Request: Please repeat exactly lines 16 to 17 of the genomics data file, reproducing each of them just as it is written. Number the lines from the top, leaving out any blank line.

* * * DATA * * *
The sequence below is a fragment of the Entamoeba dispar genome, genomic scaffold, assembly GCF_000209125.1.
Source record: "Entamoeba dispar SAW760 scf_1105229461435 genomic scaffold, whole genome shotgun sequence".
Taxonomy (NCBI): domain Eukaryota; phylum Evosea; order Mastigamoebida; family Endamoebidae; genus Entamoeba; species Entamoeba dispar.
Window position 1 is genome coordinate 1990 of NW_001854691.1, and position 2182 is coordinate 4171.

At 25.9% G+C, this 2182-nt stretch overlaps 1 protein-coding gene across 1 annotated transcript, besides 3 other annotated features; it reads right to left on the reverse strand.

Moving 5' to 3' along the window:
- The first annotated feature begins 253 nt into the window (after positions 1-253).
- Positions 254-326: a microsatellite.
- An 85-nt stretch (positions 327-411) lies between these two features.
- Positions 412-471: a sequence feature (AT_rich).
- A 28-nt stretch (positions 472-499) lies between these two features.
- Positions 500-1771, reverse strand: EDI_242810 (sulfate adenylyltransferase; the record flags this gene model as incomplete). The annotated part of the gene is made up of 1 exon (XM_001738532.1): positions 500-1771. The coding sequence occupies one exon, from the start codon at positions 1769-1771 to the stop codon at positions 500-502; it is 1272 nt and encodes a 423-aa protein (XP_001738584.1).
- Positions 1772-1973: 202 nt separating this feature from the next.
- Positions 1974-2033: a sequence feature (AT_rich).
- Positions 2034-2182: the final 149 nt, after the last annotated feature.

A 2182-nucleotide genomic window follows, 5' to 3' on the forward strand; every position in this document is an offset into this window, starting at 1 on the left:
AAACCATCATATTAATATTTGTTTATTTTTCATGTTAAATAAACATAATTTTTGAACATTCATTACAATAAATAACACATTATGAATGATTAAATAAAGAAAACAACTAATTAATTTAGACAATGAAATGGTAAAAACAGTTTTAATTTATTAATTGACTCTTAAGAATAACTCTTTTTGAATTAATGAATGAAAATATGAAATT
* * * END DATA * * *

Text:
A 2182-nucleotide genomic window follows, 5' to 3' on the forward strand; every position in this document is an offset into this window, starting at 1 on the left:
AAACCATCATATTAATATTTGTTTATTTTTCATGTTAAATAAACATAATTTTTGAACATTCATTACAATAAATAACACATTATGAATGATTAAATAAAGAAAACAACTAATTAATTTAGACAATGAAATGGTAAAAACAGTTTTAATTTATTAATTGACTCTTAAGAATAACTCTTTTTGAATTAATGAATGAAAATATGAAATT